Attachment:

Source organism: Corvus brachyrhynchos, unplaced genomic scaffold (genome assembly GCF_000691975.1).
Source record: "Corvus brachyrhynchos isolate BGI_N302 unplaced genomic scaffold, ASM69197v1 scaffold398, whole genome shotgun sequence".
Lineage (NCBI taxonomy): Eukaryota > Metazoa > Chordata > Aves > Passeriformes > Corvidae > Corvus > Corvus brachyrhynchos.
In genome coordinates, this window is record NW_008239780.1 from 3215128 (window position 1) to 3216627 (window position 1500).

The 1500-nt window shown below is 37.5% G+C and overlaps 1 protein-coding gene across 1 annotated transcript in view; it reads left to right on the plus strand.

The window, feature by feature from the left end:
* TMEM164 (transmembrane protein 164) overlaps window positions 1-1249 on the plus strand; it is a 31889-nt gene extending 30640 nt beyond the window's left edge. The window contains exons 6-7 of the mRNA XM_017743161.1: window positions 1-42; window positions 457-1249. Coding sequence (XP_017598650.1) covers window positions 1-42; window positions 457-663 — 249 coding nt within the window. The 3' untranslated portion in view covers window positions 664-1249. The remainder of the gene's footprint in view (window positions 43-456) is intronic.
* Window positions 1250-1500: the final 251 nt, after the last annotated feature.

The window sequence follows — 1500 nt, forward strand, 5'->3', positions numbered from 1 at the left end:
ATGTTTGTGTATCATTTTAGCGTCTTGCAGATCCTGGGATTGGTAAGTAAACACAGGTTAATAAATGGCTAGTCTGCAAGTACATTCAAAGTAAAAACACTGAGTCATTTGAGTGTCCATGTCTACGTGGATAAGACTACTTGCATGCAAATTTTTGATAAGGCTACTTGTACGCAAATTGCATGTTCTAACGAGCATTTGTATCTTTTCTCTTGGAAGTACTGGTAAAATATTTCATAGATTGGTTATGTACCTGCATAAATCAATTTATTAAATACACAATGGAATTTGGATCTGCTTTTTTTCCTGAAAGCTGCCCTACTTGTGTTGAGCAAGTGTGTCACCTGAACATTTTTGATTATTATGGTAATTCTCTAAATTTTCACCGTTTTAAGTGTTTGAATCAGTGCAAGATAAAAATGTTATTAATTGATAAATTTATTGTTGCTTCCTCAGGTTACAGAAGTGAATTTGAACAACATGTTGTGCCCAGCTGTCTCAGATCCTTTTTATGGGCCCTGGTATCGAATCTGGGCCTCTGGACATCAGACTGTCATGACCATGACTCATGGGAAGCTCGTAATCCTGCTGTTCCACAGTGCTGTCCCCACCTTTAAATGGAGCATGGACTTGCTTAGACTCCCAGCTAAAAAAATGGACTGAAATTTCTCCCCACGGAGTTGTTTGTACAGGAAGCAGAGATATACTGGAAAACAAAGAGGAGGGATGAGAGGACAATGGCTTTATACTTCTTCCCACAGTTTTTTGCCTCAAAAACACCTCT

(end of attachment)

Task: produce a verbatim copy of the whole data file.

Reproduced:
Source organism: Corvus brachyrhynchos, unplaced genomic scaffold (genome assembly GCF_000691975.1).
Source record: "Corvus brachyrhynchos isolate BGI_N302 unplaced genomic scaffold, ASM69197v1 scaffold398, whole genome shotgun sequence".
Lineage (NCBI taxonomy): Eukaryota > Metazoa > Chordata > Aves > Passeriformes > Corvidae > Corvus > Corvus brachyrhynchos.
In genome coordinates, this window is record NW_008239780.1 from 3215128 (window position 1) to 3216627 (window position 1500).

The 1500-nt window shown below is 37.5% G+C and overlaps 1 protein-coding gene across 1 annotated transcript in view; it reads left to right on the plus strand.

The window, feature by feature from the left end:
* TMEM164 (transmembrane protein 164) overlaps window positions 1-1249 on the plus strand; it is a 31889-nt gene extending 30640 nt beyond the window's left edge. The window contains exons 6-7 of the mRNA XM_017743161.1: window positions 1-42; window positions 457-1249. Coding sequence (XP_017598650.1) covers window positions 1-42; window positions 457-663 — 249 coding nt within the window. The 3' untranslated portion in view covers window positions 664-1249. The remainder of the gene's footprint in view (window positions 43-456) is intronic.
* Window positions 1250-1500: the final 251 nt, after the last annotated feature.

The window sequence follows — 1500 nt, forward strand, 5'->3', positions numbered from 1 at the left end:
ATGTTTGTGTATCATTTTAGCGTCTTGCAGATCCTGGGATTGGTAAGTAAACACAGGTTAATAAATGGCTAGTCTGCAAGTACATTCAAAGTAAAAACACTGAGTCATTTGAGTGTCCATGTCTACGTGGATAAGACTACTTGCATGCAAATTTTTGATAAGGCTACTTGTACGCAAATTGCATGTTCTAACGAGCATTTGTATCTTTTCTCTTGGAAGTACTGGTAAAATATTTCATAGATTGGTTATGTACCTGCATAAATCAATTTATTAAATACACAATGGAATTTGGATCTGCTTTTTTTCCTGAAAGCTGCCCTACTTGTGTTGAGCAAGTGTGTCACCTGAACATTTTTGATTATTATGGTAATTCTCTAAATTTTCACCGTTTTAAGTGTTTGAATCAGTGCAAGATAAAAATGTTATTAATTGATAAATTTATTGTTGCTTCCTCAGGTTACAGAAGTGAATTTGAACAACATGTTGTGCCCAGCTGTCTCAGATCCTTTTTATGGGCCCTGGTATCGAATCTGGGCCTCTGGACATCAGACTGTCATGACCATGACTCATGGGAAGCTCGTAATCCTGCTGTTCCACAGTGCTGTCCCCACCTTTAAATGGAGCATGGACTTGCTTAGACTCCCAGCTAAAAAAATGGACTGAAATTTCTCCCCACGGAGTTGTTTGTACAGGAAGCAGAGATATACTGGAAAACAAAGAGGAGGGATGAGAGGACAATGGCTTTATACTTCTTCCCACAGTTTTTTGCCTCAAAAACACCTCT